The Ontario Land Tribunal approved an 11-storey, 148-unit residential building with a density of 551 units per hectare at 325 Highway 8 in Stoney Creek.
The City of Hamilton argued the development is too dense for the site, violates the City’s Urban Hamilton Official Plan, and does not appropriately transition to neighbouring townhouses.
In a 30-page ruling, the OLT rejected the City’s position.
OLT Member Kurtis Andrews ruled the City’s approach “an overly mathematical approach to [the] assessment of neighbourhood character, compatibility and setbacks.”
The City argued the proposal needs more than the planned 145 parking spaces (123 resident spaces and 22 visitor spaces). The City’s planning witness stated the location lacks sufficient transit to support parking reductions.
“The City provided no evidence, in the form of a report or otherwise, to support the contention that the proposed number of parking spaces would not actually meet the demand of the proposed development,” Member Andrews writes.
HSR routes 55 and 58 pass in front of the site, with 30-minute headways on each route.
This ruling is the third in recent weeks to overturn Council decisions along arterial roadways. The OLT approved a nine-storey 160-unit residential midrise at 1630 Main Street West, and, in a separate decision, a nine-storey 216-unit midrise residential midrise at Stone Church Road West and West 5th Street.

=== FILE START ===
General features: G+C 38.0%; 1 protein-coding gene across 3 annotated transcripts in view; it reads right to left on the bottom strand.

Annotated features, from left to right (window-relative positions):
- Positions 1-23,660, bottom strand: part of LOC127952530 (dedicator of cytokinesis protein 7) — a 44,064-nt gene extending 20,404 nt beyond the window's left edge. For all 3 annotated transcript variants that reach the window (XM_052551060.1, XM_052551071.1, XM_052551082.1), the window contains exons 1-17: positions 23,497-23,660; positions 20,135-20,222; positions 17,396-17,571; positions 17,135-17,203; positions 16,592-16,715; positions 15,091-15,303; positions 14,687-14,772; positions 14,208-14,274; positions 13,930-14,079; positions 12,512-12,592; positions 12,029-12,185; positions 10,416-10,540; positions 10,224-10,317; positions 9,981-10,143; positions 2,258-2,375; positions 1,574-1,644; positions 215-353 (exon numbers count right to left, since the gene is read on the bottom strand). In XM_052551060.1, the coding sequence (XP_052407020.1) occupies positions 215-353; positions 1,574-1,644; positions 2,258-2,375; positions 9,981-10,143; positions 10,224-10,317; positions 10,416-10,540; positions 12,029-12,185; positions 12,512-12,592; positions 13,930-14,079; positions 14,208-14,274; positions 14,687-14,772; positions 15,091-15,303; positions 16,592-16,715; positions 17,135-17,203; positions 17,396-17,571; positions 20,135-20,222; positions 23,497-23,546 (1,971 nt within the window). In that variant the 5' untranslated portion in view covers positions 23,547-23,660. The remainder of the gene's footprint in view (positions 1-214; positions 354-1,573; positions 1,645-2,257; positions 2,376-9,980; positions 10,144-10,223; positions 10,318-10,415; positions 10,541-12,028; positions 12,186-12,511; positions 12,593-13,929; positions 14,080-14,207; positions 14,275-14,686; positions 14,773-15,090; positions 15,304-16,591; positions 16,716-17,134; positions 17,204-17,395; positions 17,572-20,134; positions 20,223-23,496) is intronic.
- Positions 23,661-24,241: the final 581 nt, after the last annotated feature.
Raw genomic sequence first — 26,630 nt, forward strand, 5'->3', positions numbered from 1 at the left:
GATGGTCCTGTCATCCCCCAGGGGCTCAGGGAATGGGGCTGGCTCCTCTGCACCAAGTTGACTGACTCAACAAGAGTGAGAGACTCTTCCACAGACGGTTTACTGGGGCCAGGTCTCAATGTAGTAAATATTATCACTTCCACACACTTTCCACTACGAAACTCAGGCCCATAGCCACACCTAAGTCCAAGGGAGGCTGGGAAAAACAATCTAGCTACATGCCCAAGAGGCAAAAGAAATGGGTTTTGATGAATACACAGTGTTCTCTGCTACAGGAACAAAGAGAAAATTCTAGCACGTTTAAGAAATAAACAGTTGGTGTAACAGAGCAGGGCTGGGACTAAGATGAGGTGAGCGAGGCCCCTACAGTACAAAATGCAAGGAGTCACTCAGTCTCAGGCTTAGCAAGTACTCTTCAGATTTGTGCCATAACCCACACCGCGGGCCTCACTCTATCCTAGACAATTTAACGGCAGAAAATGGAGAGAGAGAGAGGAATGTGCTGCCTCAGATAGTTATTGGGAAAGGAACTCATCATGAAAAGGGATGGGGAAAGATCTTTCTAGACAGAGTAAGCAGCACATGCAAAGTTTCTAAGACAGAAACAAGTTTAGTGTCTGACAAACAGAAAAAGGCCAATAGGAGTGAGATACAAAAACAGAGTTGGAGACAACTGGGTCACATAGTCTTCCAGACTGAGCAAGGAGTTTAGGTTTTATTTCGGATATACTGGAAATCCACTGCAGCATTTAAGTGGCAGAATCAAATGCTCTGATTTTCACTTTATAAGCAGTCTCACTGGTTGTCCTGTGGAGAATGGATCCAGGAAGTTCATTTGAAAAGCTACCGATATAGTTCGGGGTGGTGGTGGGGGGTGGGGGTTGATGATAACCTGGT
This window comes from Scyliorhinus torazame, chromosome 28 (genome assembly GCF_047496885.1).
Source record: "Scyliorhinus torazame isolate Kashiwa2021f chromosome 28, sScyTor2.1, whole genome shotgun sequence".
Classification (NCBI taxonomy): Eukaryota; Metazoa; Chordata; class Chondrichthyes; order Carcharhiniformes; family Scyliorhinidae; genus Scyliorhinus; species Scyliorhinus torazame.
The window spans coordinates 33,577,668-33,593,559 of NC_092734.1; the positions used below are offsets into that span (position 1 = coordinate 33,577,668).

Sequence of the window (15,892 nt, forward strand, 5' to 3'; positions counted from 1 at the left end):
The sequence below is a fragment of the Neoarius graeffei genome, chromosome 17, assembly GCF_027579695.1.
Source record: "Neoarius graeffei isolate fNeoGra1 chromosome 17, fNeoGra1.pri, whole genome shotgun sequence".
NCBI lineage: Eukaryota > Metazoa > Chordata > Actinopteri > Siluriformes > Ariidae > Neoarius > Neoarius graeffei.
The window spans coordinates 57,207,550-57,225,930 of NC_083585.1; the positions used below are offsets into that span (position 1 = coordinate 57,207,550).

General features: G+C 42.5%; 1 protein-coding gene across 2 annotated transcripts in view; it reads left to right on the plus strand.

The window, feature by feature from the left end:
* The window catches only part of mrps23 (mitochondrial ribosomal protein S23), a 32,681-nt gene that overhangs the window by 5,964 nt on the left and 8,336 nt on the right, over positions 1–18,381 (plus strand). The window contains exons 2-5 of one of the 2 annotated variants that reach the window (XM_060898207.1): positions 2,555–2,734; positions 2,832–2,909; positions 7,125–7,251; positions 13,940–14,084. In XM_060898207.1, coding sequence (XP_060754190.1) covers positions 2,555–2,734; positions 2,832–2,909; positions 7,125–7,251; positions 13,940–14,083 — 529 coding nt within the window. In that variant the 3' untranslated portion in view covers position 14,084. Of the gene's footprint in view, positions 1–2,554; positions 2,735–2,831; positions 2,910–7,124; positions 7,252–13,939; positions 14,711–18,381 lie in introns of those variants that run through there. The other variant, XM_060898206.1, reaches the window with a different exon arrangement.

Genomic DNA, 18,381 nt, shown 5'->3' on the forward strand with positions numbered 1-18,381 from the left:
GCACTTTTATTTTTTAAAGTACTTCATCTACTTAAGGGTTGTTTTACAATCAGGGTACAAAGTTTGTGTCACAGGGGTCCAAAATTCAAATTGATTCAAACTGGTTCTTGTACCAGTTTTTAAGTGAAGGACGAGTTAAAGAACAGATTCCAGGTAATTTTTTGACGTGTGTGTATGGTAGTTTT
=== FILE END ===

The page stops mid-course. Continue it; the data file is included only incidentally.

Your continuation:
In each ruling, the OLT states mid-rise intensification along arterial roads is good planning.
2017 Proposal was Six Storeys
This is the second development plan for the site by LJM Developments.
In 2017, City Council approved a six-storey 93-unit condo building for the site (bylaws 17-052 & 17-053). LJM was selling units for this development when, in 2020, they submitted the new plan.
In September 2020, representatives of LJM told Council’s Planning Committee that the six-storey project was no longer financially viable. They stated increases in construction costs meant the project had become too “risky,” and they could not secure financing to build.
LJM’s agent stated an increase in height and addition of 55 units was necessary for the project to be viable.
Council unanimously voted against the application. LJM appealed to the OLT.
In a nine-day hearing during late November and early December of 2021, LJM called six expert witnesses. City Hall called one expert witness, an internal planner.
A person who purchased a unit in 2017 tells TPR that LJM contacted them in January to cancel the sale agreement.
In November, Premier Doug Ford criticized Pace Developments, based in Richmond Hill, for cancelling sale agreements and increasing prices. Ford pledged to end the practice. No legislation is yet before the Legislative Assembly of Ontario regarding sale agreement cancellations.